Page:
1. Birds. I stopped twice to the sound and sight of birds this past Friday. First was on my way to a philosophy club meeting when I heard birdsong in the bushes/trees outside the administration building. I did physically freeze in my tracks and think about how lovely the sound was. That moment allowed me to reflect on what Brother John from Ireland had told my theology tour group. He emphasized the need to take time and observe the beauty around us: “Conscious Sensorial Contact with Nature.” The second was during the meeting itself when I saw a number of birds sitting in the tree outside our window. There was something simple and beautiful about the birds being there.

2. Clouds: This moment stopped me in my tracks on the same day of the birds. I guess it was my day of being observational and appreciating nature. The sky was covered at first with a blanket of fluffy gray. Then, I suddenly noticed that one cloud in the view before me was very pink compared to the rest. I knew it was the sunset but it struck me. I took the time to walk out and look back in the direction of the sun setting and took photos because the moment struck me as so peaceful and special. I felt the urge to compose a poem starting with the line: “for a moment the clouds were perfect.”

More photos I took of this moment are here.

3. Together. The third moments that froze time for me was yesterday during a chapter meeting on Hazing awareness. It wasn’t the meeting itself that caused things to slow down but rather the realization that we were all together and relaxed. I knew that I cared deeply about the people in the room, even the new prospective members I didn’t quite know yet. I knew that I would miss them if they were to ever slip out of my life and I knew that they will always be another family for me.

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I am supposed to be working on the next essay on my long list of homework assignments I wanted to complete before break ends. Am I? No. Instead I am taking a short break from researching two different pilgrimage sites and pilgrims to just type randomly here. Well, maybe not randomly. I am sure that if I keep thinking and typing long enough I will end up making some sort of point dealing with my essay assignment. I’ve certainly been thinking about it enough.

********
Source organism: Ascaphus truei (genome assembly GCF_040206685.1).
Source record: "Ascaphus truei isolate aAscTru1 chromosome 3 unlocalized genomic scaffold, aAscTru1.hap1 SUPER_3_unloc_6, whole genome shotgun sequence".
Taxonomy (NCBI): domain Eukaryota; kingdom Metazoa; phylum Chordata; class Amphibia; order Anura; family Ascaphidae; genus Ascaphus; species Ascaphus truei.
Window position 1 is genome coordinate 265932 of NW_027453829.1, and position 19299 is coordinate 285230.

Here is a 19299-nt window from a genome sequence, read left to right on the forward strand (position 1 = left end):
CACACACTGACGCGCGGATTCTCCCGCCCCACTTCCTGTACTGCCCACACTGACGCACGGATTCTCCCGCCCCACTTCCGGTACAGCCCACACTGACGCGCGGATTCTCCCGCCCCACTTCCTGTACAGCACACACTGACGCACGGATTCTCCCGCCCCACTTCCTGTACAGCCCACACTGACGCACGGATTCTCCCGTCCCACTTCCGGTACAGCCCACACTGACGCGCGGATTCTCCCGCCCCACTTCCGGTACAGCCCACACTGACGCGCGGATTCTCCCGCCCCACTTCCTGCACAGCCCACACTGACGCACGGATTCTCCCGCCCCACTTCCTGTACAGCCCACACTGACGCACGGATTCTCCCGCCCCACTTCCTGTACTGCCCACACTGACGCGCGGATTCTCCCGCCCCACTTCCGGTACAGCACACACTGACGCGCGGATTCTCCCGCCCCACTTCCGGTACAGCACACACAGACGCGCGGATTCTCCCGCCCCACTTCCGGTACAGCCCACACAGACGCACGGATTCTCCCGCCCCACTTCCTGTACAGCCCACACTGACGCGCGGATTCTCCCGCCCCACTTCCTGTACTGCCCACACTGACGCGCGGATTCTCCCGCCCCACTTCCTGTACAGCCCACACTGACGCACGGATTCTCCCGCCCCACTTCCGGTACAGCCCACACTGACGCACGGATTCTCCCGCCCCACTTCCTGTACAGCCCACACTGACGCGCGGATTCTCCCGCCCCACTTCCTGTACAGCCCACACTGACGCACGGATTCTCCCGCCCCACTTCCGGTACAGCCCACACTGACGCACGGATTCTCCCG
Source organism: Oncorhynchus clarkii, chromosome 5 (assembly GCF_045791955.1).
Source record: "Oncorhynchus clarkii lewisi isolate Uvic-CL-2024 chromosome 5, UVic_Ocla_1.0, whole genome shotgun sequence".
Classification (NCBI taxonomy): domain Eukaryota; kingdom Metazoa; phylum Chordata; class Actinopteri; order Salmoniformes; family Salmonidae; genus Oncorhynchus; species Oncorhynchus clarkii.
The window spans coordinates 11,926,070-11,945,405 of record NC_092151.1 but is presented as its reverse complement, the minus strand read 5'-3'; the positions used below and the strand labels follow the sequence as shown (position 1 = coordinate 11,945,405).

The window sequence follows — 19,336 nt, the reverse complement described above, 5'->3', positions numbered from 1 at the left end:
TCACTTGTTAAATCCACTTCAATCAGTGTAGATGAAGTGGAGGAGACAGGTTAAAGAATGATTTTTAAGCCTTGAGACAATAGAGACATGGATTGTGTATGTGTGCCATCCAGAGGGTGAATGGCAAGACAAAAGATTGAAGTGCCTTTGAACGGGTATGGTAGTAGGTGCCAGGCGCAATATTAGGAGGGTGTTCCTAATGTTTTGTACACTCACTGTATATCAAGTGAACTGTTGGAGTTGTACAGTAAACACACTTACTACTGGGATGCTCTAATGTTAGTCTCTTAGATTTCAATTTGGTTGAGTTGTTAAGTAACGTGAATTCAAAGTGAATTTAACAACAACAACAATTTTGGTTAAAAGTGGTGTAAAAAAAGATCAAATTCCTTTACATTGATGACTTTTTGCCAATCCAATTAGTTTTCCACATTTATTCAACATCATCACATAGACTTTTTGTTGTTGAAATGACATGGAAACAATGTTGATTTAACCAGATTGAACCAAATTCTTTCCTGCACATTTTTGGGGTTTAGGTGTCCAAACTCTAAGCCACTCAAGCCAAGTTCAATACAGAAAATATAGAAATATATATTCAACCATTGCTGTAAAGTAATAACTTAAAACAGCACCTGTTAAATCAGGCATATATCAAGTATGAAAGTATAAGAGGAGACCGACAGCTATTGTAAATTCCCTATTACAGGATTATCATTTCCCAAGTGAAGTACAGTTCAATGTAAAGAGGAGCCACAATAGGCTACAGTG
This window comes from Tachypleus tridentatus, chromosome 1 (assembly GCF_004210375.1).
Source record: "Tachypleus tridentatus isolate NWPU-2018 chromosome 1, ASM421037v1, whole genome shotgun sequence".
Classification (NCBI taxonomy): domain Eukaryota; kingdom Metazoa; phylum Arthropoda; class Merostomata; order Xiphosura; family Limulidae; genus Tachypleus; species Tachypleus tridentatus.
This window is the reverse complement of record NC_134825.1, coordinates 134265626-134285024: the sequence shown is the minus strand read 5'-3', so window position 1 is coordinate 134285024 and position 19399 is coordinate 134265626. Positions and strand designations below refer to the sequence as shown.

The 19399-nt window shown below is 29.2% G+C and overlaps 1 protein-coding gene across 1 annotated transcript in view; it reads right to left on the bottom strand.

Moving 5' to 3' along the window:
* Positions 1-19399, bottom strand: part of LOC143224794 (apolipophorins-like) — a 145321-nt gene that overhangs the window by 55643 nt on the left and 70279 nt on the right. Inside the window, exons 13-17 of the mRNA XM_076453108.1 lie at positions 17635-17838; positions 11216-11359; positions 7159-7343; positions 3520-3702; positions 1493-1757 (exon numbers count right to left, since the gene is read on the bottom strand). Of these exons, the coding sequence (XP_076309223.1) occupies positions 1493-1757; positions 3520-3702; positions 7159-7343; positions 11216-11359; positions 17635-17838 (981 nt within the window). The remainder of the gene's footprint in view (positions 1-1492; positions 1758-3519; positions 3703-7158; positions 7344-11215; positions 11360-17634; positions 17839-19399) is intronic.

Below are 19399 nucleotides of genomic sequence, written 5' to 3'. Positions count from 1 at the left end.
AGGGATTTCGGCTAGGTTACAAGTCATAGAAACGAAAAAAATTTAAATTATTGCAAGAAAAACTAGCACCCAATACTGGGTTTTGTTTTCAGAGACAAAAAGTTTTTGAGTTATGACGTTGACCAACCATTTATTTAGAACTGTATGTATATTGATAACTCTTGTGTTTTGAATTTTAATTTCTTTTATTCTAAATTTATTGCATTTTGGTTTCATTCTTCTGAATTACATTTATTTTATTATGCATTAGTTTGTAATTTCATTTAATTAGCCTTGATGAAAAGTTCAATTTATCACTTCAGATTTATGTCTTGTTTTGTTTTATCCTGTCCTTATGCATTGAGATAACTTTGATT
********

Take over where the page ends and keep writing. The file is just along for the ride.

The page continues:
The assignment is for my Pilgrimages and Spiritual Journeys mid-term exam. I had three “essays” to write and this is the third and last one. It came as a prompt emailed out by my professor at the begining of the week:

Please review this ‘photo essay’ from NPR site:  after you have done so, do a little research on this particular pilgrimage and pilgrimage site.  Then, compare/ contrast the practices and experiences of the Guadalupe pilgrims (as evidenced in the photo essay) with the practices and experiences of the pilgrims to the site you presented (or will present) in class (this might mean a bit more research into your pilgrimage site).

100 Words: Photographer Alinka Echeverria On Pilgrimage

Seems easy enough, right? Wrong. The research I need to do has been about as productive as a wild goose hunt. There are very few articles online about the actual pilgrims who journey to either site. Most of the information I have found deals with the site itself and the history, not the people.

The information I have found is minimal and leads me to the conclusion that all pilgrims are similar. They may be heading to a different destination and hold varied beliefs. But, besides that they are all looking to experience the sacred and to find awe at the site they journey towards.

A pilgrim heading to the Basilica of Our Lady of Guadalupe in Mexico City goes to pay homage and ask the blessing of the virgin Mary. Or they simply go because they are curious to see the Basilica and the apron worn by Saint Juan Diego upon which an icon of the Virgin Mary miraculously appeared.

A pilgrim heading to and through the levels of the Buddhist temple Borobudur in Java, Indonesia also travels to experience the wonder of the place. To observe the history engraved on the walls and to pay homage to the birth, enlightenment, and transcendence of the Buddha. There are also many who only come to view out of curiosity as tourists, some with more appreciation for the site than others.

Something both sites have in common is that once a year both places have a festival to which thousands of pilgrims flock. The festival at the Basilica occurs starting on December 12th with the Feast of our Lady of Guadalupe. The festival at and around Borobudur, known as the Waisak Festival, occurs each May on the night of the full moon and lasts several days. Both celebrate the people to whom the sites were dedicated to and festivities, including candlelit processions, happen at each.

The only major difference that distinguishes the pilgrims of Guadalupe from those of Borobudur is their religious beliefs, location, and how they look. Otherwise, in spirit, all pilgrims are the same. They travel to experience, learn, and pray.